Various analysts deal with the non-contractual churn conundrum in different ways. One popular approach is to assume the customer has churned if they lapse for a sufficiently long consecutive period of time. A problem with this approach, apart from it being guesswork, is that the chosen threshold for the length of the lapse period is often too high. This causes the business to wait too long to identify any churn problems. In Prediction of Advertiser Churn for Google Adwords, the authors are only able to measure churn after 12 months! Such a long wait period reduces the value of churn detection and the business’s ability to address problems. In analyses that estimate the churn period as a specified percentile of a distribution of buy cycles—time between successive customer purchases—choosing an optimal percentile (90th, 95th, 99th, etc) is difficult.

In this blog post, we present an improved scientific approach for defining non-contractual churn. Our approach avoids the struggle of choosing an optimal percentile by minimizing a well-defined objective function of type I and II errors.


Churn period (d) is the minimum length of consecutive silent (no transaction) periods beyond which a customer is considered to have ended their business relationship. Companies commonly partition a book of business into active and churned customers. Where customer relationships are non-contractual, any specified d will have associated type I & II errors. Therefore we should choose a definition that minimizes an objective function of these errors. In our approach, we specify the function to be a weighted average of the errors.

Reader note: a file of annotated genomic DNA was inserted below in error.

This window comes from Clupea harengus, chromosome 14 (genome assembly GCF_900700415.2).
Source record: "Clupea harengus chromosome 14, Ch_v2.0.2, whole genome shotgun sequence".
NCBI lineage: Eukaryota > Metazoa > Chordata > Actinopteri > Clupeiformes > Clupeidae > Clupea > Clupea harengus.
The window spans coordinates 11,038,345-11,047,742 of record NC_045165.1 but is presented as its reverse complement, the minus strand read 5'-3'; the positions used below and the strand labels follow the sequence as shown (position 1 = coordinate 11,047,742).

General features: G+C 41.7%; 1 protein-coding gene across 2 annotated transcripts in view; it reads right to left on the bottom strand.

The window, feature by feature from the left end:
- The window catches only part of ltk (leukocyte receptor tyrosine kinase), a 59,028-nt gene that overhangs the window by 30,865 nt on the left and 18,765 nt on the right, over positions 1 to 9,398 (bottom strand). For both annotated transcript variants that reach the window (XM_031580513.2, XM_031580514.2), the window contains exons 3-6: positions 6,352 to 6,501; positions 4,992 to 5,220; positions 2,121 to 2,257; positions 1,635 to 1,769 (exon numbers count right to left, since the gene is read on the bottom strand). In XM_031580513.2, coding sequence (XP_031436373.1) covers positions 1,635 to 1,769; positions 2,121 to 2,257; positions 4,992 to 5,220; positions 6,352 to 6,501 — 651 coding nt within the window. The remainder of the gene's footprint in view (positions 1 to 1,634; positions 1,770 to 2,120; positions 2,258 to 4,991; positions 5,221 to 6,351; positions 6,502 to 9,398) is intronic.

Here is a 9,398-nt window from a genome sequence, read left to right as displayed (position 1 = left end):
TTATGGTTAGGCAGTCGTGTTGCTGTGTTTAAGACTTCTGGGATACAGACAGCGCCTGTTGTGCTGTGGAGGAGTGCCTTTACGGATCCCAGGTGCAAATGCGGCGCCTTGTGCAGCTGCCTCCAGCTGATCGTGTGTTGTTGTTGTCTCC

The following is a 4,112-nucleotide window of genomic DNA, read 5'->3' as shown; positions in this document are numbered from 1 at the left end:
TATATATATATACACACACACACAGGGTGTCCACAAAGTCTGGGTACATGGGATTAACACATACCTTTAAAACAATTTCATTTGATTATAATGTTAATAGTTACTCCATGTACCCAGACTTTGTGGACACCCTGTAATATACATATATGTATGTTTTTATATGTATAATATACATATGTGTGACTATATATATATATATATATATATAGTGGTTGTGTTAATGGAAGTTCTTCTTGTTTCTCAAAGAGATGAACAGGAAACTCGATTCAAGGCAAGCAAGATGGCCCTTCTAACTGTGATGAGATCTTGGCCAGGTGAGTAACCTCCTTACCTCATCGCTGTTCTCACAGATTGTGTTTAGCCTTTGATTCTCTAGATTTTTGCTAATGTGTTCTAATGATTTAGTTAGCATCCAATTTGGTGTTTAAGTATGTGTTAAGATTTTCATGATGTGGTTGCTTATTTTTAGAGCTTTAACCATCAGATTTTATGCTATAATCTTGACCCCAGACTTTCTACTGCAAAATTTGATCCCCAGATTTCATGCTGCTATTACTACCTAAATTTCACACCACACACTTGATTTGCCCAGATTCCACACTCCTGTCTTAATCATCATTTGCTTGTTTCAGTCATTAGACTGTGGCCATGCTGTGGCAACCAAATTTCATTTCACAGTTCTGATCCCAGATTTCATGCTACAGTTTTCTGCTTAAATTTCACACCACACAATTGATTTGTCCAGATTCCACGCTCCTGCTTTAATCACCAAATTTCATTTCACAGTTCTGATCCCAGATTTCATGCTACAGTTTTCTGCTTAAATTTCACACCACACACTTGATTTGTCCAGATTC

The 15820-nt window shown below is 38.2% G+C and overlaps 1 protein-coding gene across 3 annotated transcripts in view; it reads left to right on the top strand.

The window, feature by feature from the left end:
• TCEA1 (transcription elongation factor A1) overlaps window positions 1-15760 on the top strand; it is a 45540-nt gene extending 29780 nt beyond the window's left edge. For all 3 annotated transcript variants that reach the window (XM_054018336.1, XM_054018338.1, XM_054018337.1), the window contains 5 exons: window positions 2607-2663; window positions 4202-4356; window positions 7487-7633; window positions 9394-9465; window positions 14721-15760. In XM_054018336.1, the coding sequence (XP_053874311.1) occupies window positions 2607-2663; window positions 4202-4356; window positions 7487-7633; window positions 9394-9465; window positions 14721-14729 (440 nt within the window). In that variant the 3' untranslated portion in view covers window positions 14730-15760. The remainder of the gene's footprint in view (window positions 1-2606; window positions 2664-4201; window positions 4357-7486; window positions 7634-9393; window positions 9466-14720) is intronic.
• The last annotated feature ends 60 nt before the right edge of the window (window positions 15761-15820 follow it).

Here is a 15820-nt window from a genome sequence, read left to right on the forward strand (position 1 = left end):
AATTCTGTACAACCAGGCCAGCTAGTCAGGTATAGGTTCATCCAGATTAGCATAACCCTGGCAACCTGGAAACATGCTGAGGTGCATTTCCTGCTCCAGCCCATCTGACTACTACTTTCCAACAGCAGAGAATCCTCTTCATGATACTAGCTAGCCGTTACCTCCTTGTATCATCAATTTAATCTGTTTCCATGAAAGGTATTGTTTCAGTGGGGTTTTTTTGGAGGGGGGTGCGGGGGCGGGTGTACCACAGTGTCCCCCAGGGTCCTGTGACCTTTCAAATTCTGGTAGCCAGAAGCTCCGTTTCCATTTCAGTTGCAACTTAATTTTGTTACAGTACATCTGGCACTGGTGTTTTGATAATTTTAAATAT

• e1(d) is the expected type I error associated with churn definition d; Type I error is labeling the customer as churned when they are active;
  • e2(d) is the expected type II error associated with churn definition d; Type II error is labeling the customer as active when they have churned;
  • w is the weight the analyst places on type I errors relative to type II errors; it can be interpreted as the relative costs of the errors.

The optimal churn definition, denote d*, therefore minimizes F(d). We call F(d) the d-curve.

To compute the error functions, e1(d) and e2(d), we need to introduce another set of notation: